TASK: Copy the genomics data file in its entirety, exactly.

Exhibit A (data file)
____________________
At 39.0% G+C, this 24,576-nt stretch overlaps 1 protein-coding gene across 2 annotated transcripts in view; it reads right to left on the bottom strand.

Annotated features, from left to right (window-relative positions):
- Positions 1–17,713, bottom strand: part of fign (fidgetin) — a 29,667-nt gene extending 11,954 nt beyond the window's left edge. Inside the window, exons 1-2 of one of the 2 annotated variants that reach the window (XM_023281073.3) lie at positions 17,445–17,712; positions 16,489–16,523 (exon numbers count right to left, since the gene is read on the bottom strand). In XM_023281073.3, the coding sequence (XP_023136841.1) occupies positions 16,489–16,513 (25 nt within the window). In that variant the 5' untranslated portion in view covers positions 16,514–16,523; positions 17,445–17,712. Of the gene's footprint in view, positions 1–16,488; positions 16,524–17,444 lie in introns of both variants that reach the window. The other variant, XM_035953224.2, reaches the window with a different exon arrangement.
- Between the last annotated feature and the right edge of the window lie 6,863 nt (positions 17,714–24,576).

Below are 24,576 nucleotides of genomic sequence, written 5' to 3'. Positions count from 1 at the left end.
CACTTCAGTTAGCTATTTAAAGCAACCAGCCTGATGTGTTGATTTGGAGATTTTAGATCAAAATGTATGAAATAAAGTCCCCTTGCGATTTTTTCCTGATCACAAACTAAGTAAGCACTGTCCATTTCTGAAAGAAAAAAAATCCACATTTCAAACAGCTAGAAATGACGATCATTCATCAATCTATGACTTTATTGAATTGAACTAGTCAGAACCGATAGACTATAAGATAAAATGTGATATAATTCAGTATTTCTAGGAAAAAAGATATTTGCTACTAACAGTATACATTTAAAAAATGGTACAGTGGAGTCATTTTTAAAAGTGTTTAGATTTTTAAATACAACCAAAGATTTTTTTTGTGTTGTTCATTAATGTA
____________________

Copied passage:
At 39.0% G+C, this 24,576-nt stretch overlaps 1 protein-coding gene across 2 annotated transcripts in view; it reads right to left on the bottom strand.

Annotated features, from left to right (window-relative positions):
- Positions 1–17,713, bottom strand: part of fign (fidgetin) — a 29,667-nt gene extending 11,954 nt beyond the window's left edge. Inside the window, exons 1-2 of one of the 2 annotated variants that reach the window (XM_023281073.3) lie at positions 17,445–17,712; positions 16,489–16,523 (exon numbers count right to left, since the gene is read on the bottom strand). In XM_023281073.3, the coding sequence (XP_023136841.1) occupies positions 16,489–16,513 (25 nt within the window). In that variant the 5' untranslated portion in view covers positions 16,514–16,523; positions 17,445–17,712. Of the gene's footprint in view, positions 1–16,488; positions 16,524–17,444 lie in introns of both variants that reach the window. The other variant, XM_035953224.2, reaches the window with a different exon arrangement.
- Between the last annotated feature and the right edge of the window lie 6,863 nt (positions 17,714–24,576).

Below are 24,576 nucleotides of genomic sequence, written 5' to 3'. Positions count from 1 at the left end.
CACTTCAGTTAGCTATTTAAAGCAACCAGCCTGATGTGTTGATTTGGAGATTTTAGATCAAAATGTATGAAATAAAGTCCCCTTGCGATTTTTTCCTGATCACAAACTAAGTAAGCACTGTCCATTTCTGAAAGAAAAAAAATCCACATTTCAAACAGCTAGAAATGACGATCATTCATCAATCTATGACTTTATTGAATTGAACTAGTCAGAACCGATAGACTATAAGATAAAATGTGATATAATTCAGTATTTCTAGGAAAAAAGATATTTGCTACTAACAGTATACATTTAAAAAATGGTACAGTGGAGTCATTTTTAAAAGTGTTTAGATTTTTAAATACAACCAAAGATTTTTTTTGTGTTGTTCATTAATGTA